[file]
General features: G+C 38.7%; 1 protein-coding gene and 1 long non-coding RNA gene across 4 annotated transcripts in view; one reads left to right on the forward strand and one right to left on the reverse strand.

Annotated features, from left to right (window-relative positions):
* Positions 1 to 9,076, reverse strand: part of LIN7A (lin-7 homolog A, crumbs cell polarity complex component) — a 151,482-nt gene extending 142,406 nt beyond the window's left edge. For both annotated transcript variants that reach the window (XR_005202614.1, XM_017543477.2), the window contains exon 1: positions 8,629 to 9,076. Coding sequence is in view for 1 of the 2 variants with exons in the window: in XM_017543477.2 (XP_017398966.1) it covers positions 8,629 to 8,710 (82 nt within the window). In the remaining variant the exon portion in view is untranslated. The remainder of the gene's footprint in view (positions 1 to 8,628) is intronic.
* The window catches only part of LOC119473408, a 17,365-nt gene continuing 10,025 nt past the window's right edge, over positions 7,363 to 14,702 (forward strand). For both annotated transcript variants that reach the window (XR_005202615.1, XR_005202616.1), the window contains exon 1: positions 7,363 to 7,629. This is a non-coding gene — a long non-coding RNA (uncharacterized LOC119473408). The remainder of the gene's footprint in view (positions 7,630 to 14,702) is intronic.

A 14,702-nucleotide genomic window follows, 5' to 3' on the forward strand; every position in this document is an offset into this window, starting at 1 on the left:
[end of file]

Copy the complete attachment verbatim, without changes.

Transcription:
General features: G+C 38.7%; 1 protein-coding gene and 1 long non-coding RNA gene across 4 annotated transcripts in view; one reads left to right on the forward strand and one right to left on the reverse strand.

Annotated features, from left to right (window-relative positions):
* Positions 1 to 9,076, reverse strand: part of LIN7A (lin-7 homolog A, crumbs cell polarity complex component) — a 151,482-nt gene extending 142,406 nt beyond the window's left edge. For both annotated transcript variants that reach the window (XR_005202614.1, XM_017543477.2), the window contains exon 1: positions 8,629 to 9,076. Coding sequence is in view for 1 of the 2 variants with exons in the window: in XM_017543477.2 (XP_017398966.1) it covers positions 8,629 to 8,710 (82 nt within the window). In the remaining variant the exon portion in view is untranslated. The remainder of the gene's footprint in view (positions 1 to 8,628) is intronic.
* The window catches only part of LOC119473408, a 17,365-nt gene continuing 10,025 nt past the window's right edge, over positions 7,363 to 14,702 (forward strand). For both annotated transcript variants that reach the window (XR_005202615.1, XR_005202616.1), the window contains exon 1: positions 7,363 to 7,629. This is a non-coding gene — a long non-coding RNA (uncharacterized LOC119473408). The remainder of the gene's footprint in view (positions 7,630 to 14,702) is intronic.

A 14,702-nucleotide genomic window follows, 5' to 3' on the forward strand; every position in this document is an offset into this window, starting at 1 on the left: